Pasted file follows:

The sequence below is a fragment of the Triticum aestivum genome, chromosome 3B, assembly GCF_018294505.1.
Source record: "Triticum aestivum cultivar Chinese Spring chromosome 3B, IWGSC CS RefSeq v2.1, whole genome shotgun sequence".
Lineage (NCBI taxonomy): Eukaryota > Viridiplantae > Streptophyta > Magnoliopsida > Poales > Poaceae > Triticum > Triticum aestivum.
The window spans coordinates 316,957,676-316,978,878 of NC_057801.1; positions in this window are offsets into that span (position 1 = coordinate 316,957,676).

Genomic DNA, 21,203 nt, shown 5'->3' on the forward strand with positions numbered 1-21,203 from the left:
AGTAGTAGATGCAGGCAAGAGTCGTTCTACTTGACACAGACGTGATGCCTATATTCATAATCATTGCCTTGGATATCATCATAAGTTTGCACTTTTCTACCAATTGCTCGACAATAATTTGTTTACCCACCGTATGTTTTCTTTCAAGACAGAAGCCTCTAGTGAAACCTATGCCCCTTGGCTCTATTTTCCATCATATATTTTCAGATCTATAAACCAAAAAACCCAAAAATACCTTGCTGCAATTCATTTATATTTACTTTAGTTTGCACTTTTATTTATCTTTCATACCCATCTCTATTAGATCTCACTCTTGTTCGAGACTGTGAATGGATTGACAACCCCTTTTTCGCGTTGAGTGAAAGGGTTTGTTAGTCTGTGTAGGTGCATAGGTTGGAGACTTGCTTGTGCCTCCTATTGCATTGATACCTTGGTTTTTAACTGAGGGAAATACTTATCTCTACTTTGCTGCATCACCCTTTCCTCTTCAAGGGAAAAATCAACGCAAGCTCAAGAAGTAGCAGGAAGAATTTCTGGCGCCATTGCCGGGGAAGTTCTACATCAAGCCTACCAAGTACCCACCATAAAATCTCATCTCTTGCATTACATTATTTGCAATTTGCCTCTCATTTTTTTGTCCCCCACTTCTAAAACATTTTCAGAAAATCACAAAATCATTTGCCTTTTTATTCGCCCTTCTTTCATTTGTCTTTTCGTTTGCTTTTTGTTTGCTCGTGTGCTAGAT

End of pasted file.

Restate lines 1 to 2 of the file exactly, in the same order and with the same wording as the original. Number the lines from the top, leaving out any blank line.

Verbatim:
The sequence below is a fragment of the Triticum aestivum genome, chromosome 3B, assembly GCF_018294505.1.
Source record: "Triticum aestivum cultivar Chinese Spring chromosome 3B, IWGSC CS RefSeq v2.1, whole genome shotgun sequence".